Monday, October 13, 2014

Another Roadside Attraction

     We all have a story. You, me, rocks.  Go ahead and tell your story, it's important.  Mine still needs a little editing.  That leaves rocks.  Let's talk about the life of rocks.  They're born, things happen to them and then (how to put this?) they're recycled.  It's a fascinating tale of sedimentation, lithification, volcanism, tectonics, orogeny, metamorphism, subduction, erosion and quarrying.
     Washington County (W. C.) has an intriguing mix of rocks.  There is the very old, metamorphosized Adirondack basement suite:  gneisses, marbles, meta-gabbros and quartzites found in the northwest part of the county.  In the central Hudson/Champlain lowlands we find sedimentary deposits of limestone, dolostone, sandstone and shale.  Rising above the valley and extending into
Vermont are the Taconic hills with their peripatetic slates and mudstones that moved into the neighborhood from further east.
     While the county is completely underlain by bedrock, it's not always easy to see.  Much of it is covered by soil, water and vegetation.  Think of a beautiful woman:  her clothes may be fabulous but they also hide interesting things. Here in WC we have more exposed rock than Iowa but less than Arizona.
     Geology and the American way of life intersect at the road cut.  It's where construction crews have blasted and bulldozed whatever got in the way of their straight and level creations.  Not only does this make travel faster and safer, it gives us little peeks into the earth's crust, all from the comfort of our cars. With apologies to Tom Robbins for my title, I want to look at some of these easily accessible outcrops in this and future posts.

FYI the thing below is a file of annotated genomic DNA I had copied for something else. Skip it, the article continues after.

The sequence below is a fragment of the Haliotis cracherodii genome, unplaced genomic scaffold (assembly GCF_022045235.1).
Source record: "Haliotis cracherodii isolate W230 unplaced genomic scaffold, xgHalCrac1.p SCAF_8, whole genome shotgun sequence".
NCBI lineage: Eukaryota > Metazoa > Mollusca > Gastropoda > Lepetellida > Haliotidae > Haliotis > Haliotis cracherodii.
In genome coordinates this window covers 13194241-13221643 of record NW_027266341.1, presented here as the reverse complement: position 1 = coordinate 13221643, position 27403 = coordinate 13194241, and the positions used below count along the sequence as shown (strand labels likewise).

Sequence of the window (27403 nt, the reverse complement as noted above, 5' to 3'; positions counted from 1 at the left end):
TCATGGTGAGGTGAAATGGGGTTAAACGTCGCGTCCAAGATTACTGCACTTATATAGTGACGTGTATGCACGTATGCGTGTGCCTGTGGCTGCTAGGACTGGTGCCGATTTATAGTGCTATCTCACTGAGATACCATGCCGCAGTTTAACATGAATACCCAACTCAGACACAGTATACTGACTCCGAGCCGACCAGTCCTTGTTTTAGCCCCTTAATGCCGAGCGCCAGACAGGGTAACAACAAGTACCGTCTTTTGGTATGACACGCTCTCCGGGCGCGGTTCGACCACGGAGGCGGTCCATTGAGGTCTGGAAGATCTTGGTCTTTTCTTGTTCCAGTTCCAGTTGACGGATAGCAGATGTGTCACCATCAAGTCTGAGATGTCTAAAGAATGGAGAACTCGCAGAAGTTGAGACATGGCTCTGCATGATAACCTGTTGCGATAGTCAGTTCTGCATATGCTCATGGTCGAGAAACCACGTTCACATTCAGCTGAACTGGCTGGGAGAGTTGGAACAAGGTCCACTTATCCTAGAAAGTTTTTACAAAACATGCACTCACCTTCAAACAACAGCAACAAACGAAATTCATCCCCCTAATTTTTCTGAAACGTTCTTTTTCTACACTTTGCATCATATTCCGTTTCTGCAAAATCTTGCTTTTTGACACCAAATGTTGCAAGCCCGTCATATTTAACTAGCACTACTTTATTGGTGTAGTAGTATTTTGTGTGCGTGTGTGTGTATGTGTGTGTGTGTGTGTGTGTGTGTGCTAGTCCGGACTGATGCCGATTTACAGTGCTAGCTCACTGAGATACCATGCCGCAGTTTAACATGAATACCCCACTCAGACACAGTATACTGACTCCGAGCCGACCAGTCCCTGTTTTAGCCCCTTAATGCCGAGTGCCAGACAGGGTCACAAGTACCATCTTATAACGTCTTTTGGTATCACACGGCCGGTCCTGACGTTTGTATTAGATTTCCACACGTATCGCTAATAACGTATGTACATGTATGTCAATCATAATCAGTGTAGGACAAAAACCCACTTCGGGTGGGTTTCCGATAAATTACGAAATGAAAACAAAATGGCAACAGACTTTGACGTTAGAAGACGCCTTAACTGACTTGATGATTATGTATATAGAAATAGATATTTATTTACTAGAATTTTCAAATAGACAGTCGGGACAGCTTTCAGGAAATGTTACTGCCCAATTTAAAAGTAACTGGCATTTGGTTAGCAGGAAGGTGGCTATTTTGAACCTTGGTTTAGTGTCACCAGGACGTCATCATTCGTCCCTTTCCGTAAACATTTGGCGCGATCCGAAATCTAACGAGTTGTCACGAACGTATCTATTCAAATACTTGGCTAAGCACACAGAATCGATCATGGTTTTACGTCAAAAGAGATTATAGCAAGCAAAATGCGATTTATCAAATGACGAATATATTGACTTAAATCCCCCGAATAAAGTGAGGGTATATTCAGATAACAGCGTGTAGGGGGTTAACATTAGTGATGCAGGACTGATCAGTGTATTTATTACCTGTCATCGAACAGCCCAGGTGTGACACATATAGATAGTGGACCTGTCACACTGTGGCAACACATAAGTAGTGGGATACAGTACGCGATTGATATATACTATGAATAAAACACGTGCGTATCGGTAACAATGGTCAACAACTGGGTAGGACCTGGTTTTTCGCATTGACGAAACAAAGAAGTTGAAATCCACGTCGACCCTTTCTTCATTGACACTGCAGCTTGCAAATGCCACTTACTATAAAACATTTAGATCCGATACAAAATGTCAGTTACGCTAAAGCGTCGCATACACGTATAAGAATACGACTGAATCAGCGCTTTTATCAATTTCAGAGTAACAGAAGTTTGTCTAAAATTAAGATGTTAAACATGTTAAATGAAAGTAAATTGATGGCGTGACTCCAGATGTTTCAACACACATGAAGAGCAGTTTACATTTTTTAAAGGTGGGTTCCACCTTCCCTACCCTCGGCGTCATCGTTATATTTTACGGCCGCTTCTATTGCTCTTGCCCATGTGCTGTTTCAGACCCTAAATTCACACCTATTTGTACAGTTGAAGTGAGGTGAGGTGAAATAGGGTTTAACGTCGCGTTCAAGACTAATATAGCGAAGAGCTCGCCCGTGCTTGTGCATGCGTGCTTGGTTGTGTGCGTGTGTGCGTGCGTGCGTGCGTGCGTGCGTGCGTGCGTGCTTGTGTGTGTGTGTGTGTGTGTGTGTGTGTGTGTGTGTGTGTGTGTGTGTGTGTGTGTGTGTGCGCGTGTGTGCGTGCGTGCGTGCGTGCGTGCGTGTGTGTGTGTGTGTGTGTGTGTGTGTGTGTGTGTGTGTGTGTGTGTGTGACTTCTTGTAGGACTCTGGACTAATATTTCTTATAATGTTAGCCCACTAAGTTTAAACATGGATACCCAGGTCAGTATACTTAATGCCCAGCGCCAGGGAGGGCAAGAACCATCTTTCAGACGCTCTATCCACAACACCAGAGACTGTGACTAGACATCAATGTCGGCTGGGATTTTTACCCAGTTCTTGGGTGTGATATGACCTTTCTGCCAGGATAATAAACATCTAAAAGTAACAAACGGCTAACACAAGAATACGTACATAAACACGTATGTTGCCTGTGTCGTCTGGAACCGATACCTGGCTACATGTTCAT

The twisted sister of road cuts is located on County Road 61 about 1 1/2 miles east of Shushan in the Town of Salem.  One look at this small, south-facing exposure and you know the rocks have a story to tell; dramatic, even violent.  What you see is many thin layers of black fine-grained mudstone bent, folded and broken.  After consulting various geological sources,  I came up with the following biography.
     This outcrop is located in the Taconic Mountains, so we know that it's more than 450 million years old.  The rocks originated when sediments from an early incarnation of North America were eroded and washed into the sea where they finally settled to the bottom on the slope/rise edge of the continent. This would place them in what is now eastern Vermont.  As this mud piled up, its weight pressed out water and cemented the clay particles together to form solid rock (lithification).  Following our story analogy, you could say the rock was "born."  Life was ho-hum for many millions of years with continued deposition burying the layers deeper beneath the sea.
     Eventually there came a pressure from the east.  This compression resulted as two of earth's tectonic plates came together with one subducting under the other.  The plate drifting in from the east carried a string of large islands (think something like Japan or Indonesia) and there was a very slow motion collision lasting 10 to 20 million years that built up a huge mountain range along the edge of the continent.  This event is called the Taconic orogeny and our little outcrop got caught in the middle of it.
     As the island arc slid up onto the edge of proto-North America it bulldozed a huge pile of crust ahead of it.  Deep in this accretionary prism, heat and pressure were high enough to soften and deform what had been hard, horizontal layers.  Strata folded, faulted and slid past each other.  It was a huge mess.
     Gradually the collision used up its energy and mountain building came to an end.  Then erosion took over.  Lots and lots of erosion over hundreds of millions of years stripping away vertical miles of the Taconics until we are left with today's scenic but modest range.  Driving along Rt. 313 from Cambridge, NY to Arlington, VT takes you into the carved out core of the Taconics, courtesy of the Battenkill River's relentless downcutting. The twisted sister outcrop shows us what it's like to be pushed fifty miles west with the weight of the world on your shoulders.  Stop sometime and listen to her story.

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